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Nongovernmental Organizations (NGOs) and the Global Compact


Part 4 of: "Globalization": the UN's "Safe Haven" for the World's Marginalized


Legal problem for the UN: are multinational corporations "NGOs" ?
UN's Legal problems of receiving funds from "NGOs"
Treatment of NGOs during the emergence of the Global Compact
Attitude of NGOs to the Global Compact

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Legal problem for the UN: are multinational corporations "NGOs" ?

In order to further clarify the status of multinationals in relation to NGOs in their respective relationship with the UN, it would be interesting to know exactly how the UN Office of Legal Affairs understands the legality of the Compact and of the adhering multinationals (or national business entities). This is especially intriguing when the adherence of such entities may be refused by a process, and with criteria, as yet to be determined - especially in the light of the exceptions already permitted in the initial accessions. The UN has long experience of the challenges posed by this process in relation to traditional NGOs - and has proven to be extremely "flexible" with its own principles in responding to political and other pressures.

Specifically, since multinationals have no international legal status and are effectively jumbles of national holding companies, exactly with what bodies is the UN establishing this relationship - when they "adhere" as "partners" to the Compact -- and how is their legal status, or that of the "partnership agreement" perceived in international law? Legally is this tantamount to a form of international recognition? Is the Secretary-General empowered to make international law in this way?

Secondly, since the relationship of the UN with NGOs is so carefully specified by the much-debated Article 71 of the UN Charter, and no other article exists governing relationship with other "nongovernmental" bodies, is it to be understood that multinationals are being related to by the UN under Article 71 and the resolutions based upon it? Are the multinationals effectively defined as "NGOs"? Does this mean, after decades of discussion and proposals, that traditional NGOs will be accorded some form of legal recognition "by the back door" through the extension of recognition accorded to multinational corporations? Should traditional NGOs convert themselves into offshore, profit-making multinationals to benefit from this new opportunity for creative partnership with the UN?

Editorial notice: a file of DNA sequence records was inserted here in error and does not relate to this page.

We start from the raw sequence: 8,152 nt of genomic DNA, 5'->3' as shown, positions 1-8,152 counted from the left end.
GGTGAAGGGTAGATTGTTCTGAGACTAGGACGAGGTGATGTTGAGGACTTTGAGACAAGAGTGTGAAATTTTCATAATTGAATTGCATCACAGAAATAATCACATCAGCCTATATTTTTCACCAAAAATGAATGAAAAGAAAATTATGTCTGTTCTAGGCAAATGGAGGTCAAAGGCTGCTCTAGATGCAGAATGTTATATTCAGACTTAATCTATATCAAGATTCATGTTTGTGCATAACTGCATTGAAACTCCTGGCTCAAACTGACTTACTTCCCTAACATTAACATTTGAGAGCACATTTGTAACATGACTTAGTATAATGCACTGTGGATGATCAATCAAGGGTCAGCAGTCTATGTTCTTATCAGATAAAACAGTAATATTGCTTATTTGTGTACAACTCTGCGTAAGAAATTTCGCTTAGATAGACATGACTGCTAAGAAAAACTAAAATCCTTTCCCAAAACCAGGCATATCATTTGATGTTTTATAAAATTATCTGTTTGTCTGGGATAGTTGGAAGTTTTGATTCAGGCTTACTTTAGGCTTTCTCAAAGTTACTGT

Again from a legal perspective, given the many past UN system resolutions on transnational corporations, is it to be assumed that these are now considered "inoperative" and that there is no inconsistency in the current arrangement with any unrescinded resolutions? It is however unclear how the UN "terminates" the legal standing of earlier resolutions when it revises a historical position. There are many ancient multilateral treaties still on the statute books.

Most intriguing is how the UN is going to handle the adherence of thousands of smaller business entities when it has long been overwhelmed by the administrative challenge of minimum correspondence with NGOs. Should NGO members encourage their local grocer to adhere to the Global Compact? Ironically, stepping back from the possible adherence of smaller corporations, John Ruggie indicated that the target was 1,000 "major" companies with 3 years (13 October 2000). Intriguingly there is no question of their geographic representativity -- long a major issue for the UN in considering the legitimacy of "NGOs". Nor is there any question of whether most of them might be headquartered in in a small number of industrialized countries -- also a point of considerable import in dealing with "NGOs."